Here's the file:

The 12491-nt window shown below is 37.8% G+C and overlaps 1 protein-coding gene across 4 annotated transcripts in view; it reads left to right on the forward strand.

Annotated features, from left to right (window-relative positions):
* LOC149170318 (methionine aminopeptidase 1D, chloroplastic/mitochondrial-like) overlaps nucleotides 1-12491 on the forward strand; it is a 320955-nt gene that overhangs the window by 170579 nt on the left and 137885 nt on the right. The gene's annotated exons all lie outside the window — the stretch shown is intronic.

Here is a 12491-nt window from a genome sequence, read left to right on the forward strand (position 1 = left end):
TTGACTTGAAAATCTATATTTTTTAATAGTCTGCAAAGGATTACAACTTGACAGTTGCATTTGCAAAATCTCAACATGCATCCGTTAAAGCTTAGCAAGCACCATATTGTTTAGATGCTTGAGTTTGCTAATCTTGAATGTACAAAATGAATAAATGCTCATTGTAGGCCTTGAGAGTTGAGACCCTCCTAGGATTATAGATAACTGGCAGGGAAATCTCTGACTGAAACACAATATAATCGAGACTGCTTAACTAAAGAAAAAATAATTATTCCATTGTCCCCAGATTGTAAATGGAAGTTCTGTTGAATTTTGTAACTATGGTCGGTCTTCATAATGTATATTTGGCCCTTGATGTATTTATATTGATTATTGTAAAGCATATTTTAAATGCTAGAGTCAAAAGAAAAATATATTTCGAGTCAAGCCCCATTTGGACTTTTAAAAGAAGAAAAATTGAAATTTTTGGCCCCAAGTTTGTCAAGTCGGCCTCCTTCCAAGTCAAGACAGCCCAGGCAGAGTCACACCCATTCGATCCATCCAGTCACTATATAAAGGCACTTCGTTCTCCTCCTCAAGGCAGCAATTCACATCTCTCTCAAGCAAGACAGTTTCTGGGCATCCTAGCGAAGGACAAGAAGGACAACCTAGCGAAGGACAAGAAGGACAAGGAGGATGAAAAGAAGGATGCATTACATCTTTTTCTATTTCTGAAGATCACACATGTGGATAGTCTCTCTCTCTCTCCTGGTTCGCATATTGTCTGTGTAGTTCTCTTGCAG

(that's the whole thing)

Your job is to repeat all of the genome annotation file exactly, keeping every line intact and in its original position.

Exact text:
The 12491-nt window shown below is 37.8% G+C and overlaps 1 protein-coding gene across 4 annotated transcripts in view; it reads left to right on the forward strand.

Annotated features, from left to right (window-relative positions):
* LOC149170318 (methionine aminopeptidase 1D, chloroplastic/mitochondrial-like) overlaps nucleotides 1-12491 on the forward strand; it is a 320955-nt gene that overhangs the window by 170579 nt on the left and 137885 nt on the right. The gene's annotated exons all lie outside the window — the stretch shown is intronic.

Here is a 12491-nt window from a genome sequence, read left to right on the forward strand (position 1 = left end):
TTGACTTGAAAATCTATATTTTTTAATAGTCTGCAAAGGATTACAACTTGACAGTTGCATTTGCAAAATCTCAACATGCATCCGTTAAAGCTTAGCAAGCACCATATTGTTTAGATGCTTGAGTTTGCTAATCTTGAATGTACAAAATGAATAAATGCTCATTGTAGGCCTTGAGAGTTGAGACCCTCCTAGGATTATAGATAACTGGCAGGGAAATCTCTGACTGAAACACAATATAATCGAGACTGCTTAACTAAAGAAAAAATAATTATTCCATTGTCCCCAGATTGTAAATGGAAGTTCTGTTGAATTTTGTAACTATGGTCGGTCTTCATAATGTATATTTGGCCCTTGATGTATTTATATTGATTATTGTAAAGCATATTTTAAATGCTAGAGTCAAAAGAAAAATATATTTCGAGTCAAGCCCCATTTGGACTTTTAAAAGAAGAAAAATTGAAATTTTTGGCCCCAAGTTTGTCAAGTCGGCCTCCTTCCAAGTCAAGACAGCCCAGGCAGAGTCACACCCATTCGATCCATCCAGTCACTATATAAAGGCACTTCGTTCTCCTCCTCAAGGCAGCAATTCACATCTCTCTCAAGCAAGACAGTTTCTGGGCATCCTAGCGAAGGACAAGAAGGACAACCTAGCGAAGGACAAGAAGGACAAGGAGGATGAAAAGAAGGATGCATTACATCTTTTTCTATTTCTGAAGATCACACATGTGGATAGTCTCTCTCTCTCTCCTGGTTCGCATATTGTCTGTGTAGTTCTCTTGCAG